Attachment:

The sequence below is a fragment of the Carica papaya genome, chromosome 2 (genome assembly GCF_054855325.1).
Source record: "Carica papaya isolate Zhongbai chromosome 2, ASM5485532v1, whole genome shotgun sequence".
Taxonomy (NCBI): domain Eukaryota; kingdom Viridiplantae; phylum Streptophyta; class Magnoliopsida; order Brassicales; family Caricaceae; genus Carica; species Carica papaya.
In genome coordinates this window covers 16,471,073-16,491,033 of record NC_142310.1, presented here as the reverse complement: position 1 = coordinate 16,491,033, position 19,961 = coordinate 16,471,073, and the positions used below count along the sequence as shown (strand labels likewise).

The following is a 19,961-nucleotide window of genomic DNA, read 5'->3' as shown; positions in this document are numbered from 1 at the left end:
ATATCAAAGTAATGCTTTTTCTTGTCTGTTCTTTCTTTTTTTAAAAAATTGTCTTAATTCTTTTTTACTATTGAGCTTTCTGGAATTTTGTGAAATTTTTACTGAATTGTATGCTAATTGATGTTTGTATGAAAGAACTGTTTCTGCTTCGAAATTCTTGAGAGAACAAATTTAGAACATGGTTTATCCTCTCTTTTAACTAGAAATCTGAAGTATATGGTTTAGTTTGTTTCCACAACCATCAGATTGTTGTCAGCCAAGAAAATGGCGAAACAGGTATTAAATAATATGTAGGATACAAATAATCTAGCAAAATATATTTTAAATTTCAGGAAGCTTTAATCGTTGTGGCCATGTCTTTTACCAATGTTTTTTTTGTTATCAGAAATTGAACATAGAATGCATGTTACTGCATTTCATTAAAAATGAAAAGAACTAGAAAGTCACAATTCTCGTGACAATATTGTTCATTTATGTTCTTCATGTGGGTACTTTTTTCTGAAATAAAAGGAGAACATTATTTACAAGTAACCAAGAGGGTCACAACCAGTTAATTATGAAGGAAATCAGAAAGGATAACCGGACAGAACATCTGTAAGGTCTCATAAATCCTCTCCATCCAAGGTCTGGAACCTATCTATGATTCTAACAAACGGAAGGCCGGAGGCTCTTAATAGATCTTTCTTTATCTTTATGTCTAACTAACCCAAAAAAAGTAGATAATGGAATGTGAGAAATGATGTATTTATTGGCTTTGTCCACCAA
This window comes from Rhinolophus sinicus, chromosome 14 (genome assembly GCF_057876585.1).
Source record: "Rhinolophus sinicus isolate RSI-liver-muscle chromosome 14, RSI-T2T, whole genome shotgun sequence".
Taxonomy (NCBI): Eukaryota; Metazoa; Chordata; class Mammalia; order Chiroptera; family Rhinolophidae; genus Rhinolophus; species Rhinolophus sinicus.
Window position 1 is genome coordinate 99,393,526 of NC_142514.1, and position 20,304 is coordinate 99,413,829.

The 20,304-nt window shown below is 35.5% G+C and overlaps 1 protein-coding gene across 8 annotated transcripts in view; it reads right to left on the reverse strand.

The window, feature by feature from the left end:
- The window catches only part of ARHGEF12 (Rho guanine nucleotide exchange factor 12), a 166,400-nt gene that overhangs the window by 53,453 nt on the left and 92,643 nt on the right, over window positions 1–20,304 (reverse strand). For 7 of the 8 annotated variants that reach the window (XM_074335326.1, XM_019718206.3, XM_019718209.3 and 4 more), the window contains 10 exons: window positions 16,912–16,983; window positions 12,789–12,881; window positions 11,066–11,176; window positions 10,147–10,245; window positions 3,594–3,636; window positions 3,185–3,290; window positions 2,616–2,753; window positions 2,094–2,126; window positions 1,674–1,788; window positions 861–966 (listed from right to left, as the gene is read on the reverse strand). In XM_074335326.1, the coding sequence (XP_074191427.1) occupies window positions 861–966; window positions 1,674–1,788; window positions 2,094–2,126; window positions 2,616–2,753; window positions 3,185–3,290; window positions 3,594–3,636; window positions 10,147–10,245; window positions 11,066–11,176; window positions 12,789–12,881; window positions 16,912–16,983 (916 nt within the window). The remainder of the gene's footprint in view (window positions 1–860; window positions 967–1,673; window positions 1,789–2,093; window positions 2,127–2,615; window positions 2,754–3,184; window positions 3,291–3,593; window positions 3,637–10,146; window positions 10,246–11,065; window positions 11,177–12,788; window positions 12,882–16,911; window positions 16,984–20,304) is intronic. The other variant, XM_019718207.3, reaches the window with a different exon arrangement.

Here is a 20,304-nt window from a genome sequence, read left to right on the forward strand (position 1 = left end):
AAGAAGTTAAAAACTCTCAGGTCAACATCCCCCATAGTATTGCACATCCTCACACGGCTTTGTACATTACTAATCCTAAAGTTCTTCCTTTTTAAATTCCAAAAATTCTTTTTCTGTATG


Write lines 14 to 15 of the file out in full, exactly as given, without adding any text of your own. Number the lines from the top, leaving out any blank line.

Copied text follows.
Here is a 20,304-nt window from a genome sequence, read left to right on the forward strand (position 1 = left end):
AAGAAGTTAAAAACTCTCAGGTCAACATCCCCCATAGTATTGCACATCCTCACACGGCTTTGTACATTACTAATCCTAAAGTTCTTCCTTTTTAAATTCCAAAAATTCTTTTTCTGTATG